Upon loading the game you’re greeted with the familiar opening level from Shovel of Hope, and subsequently with the same SMB3 style map as seen in the first game. So while the levels here aren’t strictly identical to Shovel of Hope, they’re pretty darn close. If anything, I’d say this game is compromised of remixed levels that play up to Plague Knight’s unique mechanics. And being that these mechanics are the primary differentiating feature between this and Shovel of Hope, there really is a bit of a learning curve in mastering the nuances, particularly if you go in expecting a similar play style to the base game. After the first half-hour I spent with Plague of Shadows I still wasn’t sure whether I even liked it. It’s a game that makes seemingly easy obstacle and enemy traversal feel more difficult than it should … or at least initially. Basically the Plague Knight doesn’t like to spend too much time on the ground. Almost all of his bomb-based attacks are designed with a sharp downward trajectory so that they may be launched from an airborne position. But … he’s also not terribly adept at jumping. Sure he’s got a double jump, but on its own even that’s fairly paltry. The max height of his double jump is still only about as high as you might expect from a single jump in a more conventional paradigm. The ‘secret sauce’ here is the bomb jump, called ‘burst’ in-game. This is basically a jump that you can charge up, and is always executed in combination with a bomb toss. Bomb jumps can be combined with jumps and double jumps in order to cover a lot of ground and firepower from above. Furthermore, throwing bombs helps to slow your decent considerably making for some long drifty jump attacks. So in a nutshell every jump in the game consists of three phases, the jump, the double jump, and the burst. You can (and will) switch up the order of these phases almost constantly in order to increase the precision of your jumps. Mastering this ‘1-2-3 rhythm’ of jumping is in fact crucial to success in Plague of Shadows. I kept making mental comparisons to flying with the Tanooki Suit in SMB3 or with the cape in Super Mario World, but probably the closest comparison I came up with was the Space Jump from Metroid … if it only allowed for a maximum of three jumps … and each jump in the sequence had a different height and distance depending on how you carried out the maneuver. Heck towards the end of the game there’s even a power-up that’s very reminiscent of the Screw Attack. Really the mechanics in Plague of Shadows are their own thing, but they’re definitely drawing some mojo from all of these inspirations. In the end I really enjoyed this unique playstyle and accompanying strategy, but be prepared to spend some time with it before it feels comfortable (assuming that it ever fully does).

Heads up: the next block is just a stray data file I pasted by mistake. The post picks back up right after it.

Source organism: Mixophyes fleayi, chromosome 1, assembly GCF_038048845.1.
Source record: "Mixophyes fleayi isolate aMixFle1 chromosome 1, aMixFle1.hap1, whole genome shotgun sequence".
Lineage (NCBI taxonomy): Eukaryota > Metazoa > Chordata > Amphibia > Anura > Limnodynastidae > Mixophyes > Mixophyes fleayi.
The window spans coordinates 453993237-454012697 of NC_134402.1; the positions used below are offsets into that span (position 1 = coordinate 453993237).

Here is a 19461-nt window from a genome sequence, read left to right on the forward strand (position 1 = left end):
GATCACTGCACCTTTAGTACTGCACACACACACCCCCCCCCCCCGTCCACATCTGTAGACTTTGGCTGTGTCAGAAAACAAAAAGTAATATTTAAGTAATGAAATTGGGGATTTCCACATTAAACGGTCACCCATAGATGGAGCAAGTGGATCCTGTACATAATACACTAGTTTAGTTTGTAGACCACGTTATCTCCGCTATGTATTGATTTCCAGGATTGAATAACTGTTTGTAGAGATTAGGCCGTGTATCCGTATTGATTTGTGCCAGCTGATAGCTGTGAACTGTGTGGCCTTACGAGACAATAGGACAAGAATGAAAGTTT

In fact I’d go so far as to say that the real magic of the Shovel Knight series and Plague of Shadows by extension, is the way in which it pays homage to it’s influences but never in a shallow derivative way. Much like the levels in Plague of Shadows are a remix of the base game, it’s able to re-combine ingredients from classic games, reiterate on them, and still wind up with something that feels wholly unique in identity and execution. In varying degrees you can see palpable DNA drawing from Mega Man, Castlevania, Metroid, Super Mario Bros. and a host of others (though there’s less DuckTales influence in this one for obvious reasons), but never so blatantly that it feels plagiaristic or gauche. It’s a lesson I feel like more modern retro-style games should attempt to draw upon (and indeed what I feel separates the great games of this style from the rest).
I definitely recommend Plague of Shadows, so long as you don’t expect it to play like a sprite swapped version of Shovel of Hope. Despite the familiar visual trappings this game takes its gameplay in some unexpected directions. All told though, if you’re looking for an offbeat retro-style platformer with its own distinct pronounced identity, Plague of Shadows has your number. Suggested for fans of unique platforming mechanics and of course medieval plague doctors.